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The Ever-After Bird

3.89  ·  Rating details ·  406 Ratings  ·  68 Reviews
Now that her father is dead, CeCe McGill is left to wonder why he risked his life for the ragged slaves who came to their door in the dead of night. When her uncle, an ornithologist, insists she accompany him to Georgia on an expedition in search of the rare scarlet ibis, CeCe is surprised to learn there's a second reason for their journey: Along the way, Uncle Alex secret ...more
Hardcover, 240 pages
Published November 1st 2007 by HMH Books for Young Readers
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~ Cheryl ~
Jul 09, 2016 rated it really liked it

This book is categorized as “children’s literature.” On the back of my copy, it says: Ages 10 and up. Personally, I wouldn’t recommend it to anyone under 12. My daughter read the book last year (at age 11); thoroughly enjoyed it, and then told me I ought to read it. She is on the mature side for her age, but as I read it, I was kind of horrified that she’d had to digest the difficult subject matter.

According to the author’s note, Rinaldi says many of the cruel scenes of slavery are “taken from
Anne Osterlund
Jun 11, 2011 rated it liked it
CeCe doesn’t believe in the Underground Railroad. It was her father’s passion, and he didn’t love her. He told her she had no soul.

When he dies, Uncle Alex arrives and challenges CeCe to a journey in the South. In search of the Ever-After Bird.

She agrees, but she has no intention of helping her uncle with his larger mission—that of giving the slaves on the plantations directions to find their way north.

The question is . . . who is more stubborn? CeCe or her uncle?

And will the journey prove Papa
Kimberly Austin
Jun 16, 2017 rated it really liked it
I was amazed at how I got into this book. The story takes place in the south during pre-civil war time. CeCe and her abolitionist/ornithologist uncle set on a journey from Ohio to find, study, and paint the Ever After Bird (which is symbol to the slaves that freedom will soon be theirs'). Along the way CeCe discovers herself and comes to understand all the harsh and cruel lives the slaves live. In the end she defends her uncle's assistant who is a free black woman and she ends up getting whipped ...more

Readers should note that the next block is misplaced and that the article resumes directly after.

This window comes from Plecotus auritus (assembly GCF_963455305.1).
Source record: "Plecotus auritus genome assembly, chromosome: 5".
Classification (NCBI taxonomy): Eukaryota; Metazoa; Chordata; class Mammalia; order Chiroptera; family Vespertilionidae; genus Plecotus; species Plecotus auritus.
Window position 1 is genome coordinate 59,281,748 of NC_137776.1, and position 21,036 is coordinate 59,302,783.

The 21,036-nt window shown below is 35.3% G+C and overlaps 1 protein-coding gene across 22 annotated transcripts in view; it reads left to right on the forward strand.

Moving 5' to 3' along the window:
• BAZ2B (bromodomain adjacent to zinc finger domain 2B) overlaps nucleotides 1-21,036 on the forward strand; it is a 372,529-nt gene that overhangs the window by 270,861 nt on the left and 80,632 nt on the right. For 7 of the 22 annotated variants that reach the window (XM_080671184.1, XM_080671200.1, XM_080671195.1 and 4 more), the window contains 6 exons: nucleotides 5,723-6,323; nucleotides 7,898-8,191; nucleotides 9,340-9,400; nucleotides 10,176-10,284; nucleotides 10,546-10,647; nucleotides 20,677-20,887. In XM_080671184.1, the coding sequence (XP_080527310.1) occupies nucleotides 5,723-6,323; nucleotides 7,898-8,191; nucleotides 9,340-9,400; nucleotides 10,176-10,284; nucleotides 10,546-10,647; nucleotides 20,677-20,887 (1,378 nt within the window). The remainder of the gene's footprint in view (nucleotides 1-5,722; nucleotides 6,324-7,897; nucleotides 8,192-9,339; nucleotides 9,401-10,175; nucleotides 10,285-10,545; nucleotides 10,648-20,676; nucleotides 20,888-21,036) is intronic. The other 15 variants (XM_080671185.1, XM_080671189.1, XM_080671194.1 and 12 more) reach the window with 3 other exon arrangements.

Laura Black
Jul 10, 2018 rated it it was amazing
This is the best and yet weirdest book Rinaldi has ever written. CeCe McGill's father dies and her uncle comes to claim her as his ward. He's a doctor and an artist that paints birds. He takes ceCe with him, along with a freed young African American woman named Earnestine. They travel through Georgia, looking for a rare species of heron called the Ever-After Bird. Along the way her uncle tells slaves how to find the Underground Railroad and use stars to navigate their way to freedom. But it wasn ...more
Megan Billick
Jun 22, 2017 rated it it was amazing
I thought it was a neat story about the life of CeCe, how she transforms from a young girl who doesn't know much about slavery and abolitionism because her father never let her in to his life, to then suddenly losing her father and being thrust into a life she'd never experienced with her uncle Alex who suddenly asked for her opinion and valued what she had to say. She grew into a wonderful young woman because of it and it was fun to watch her grow throughout the story.
Dawn Laws
Jun 26, 2017 rated it really liked it
This book is about slavery and the underground railroad. CeCe is that main character that must live with her uncle due to her father's death. They travel with an assistant that was once a slave to teach other slaves how to get free.

I gave the book 4/5 because it has a good story line and insight into slavery and the underground railroad. The ending of the book seems as though it was rushed to end.
Mar 14, 2014 rated it really liked it
It has become clear that Ann's best relationships are older male mentor to a young {usually early teen} girl - either a sister or a ward. She's a past master at creating literary crushes {I find one in nearly every book} and her writing just can't be matched. She's SO creative with her words, her dialogue is never dull, her plots are solid, her premises intriguing, her research exhaustive.

Thus she creates CeCe.

To be honest, I didn't really notice the plot. It escalated gradually and came t
Joshua D Lambert
Mar 20, 2017 rated it really liked it
Another great work by Rinaldi! This story, especially, paints a very vivid picture of life in the south pre-Civil War era. Well written as always!
Cindy Norris
Oct 13, 2018 rated it really liked it
Young girl travels in the south with her abolitionist uncle while he paints pictures of birds. Interesting story about a young girl awakening to the horrors of slavery.
May 04, 2017 rated it liked it
Andria Davis
May 21, 2017 rated it it was amazing
This book is set in the 1800's and is a story about a little girl that goes on a trip with her uncle through the south so he can hunt for a certain bird, however, when they are traveling, she learns her uncle is also an abolitionist and is using his trip as a cover to help slaves learn how to escape and to offer them resources they need to get away from their plantations.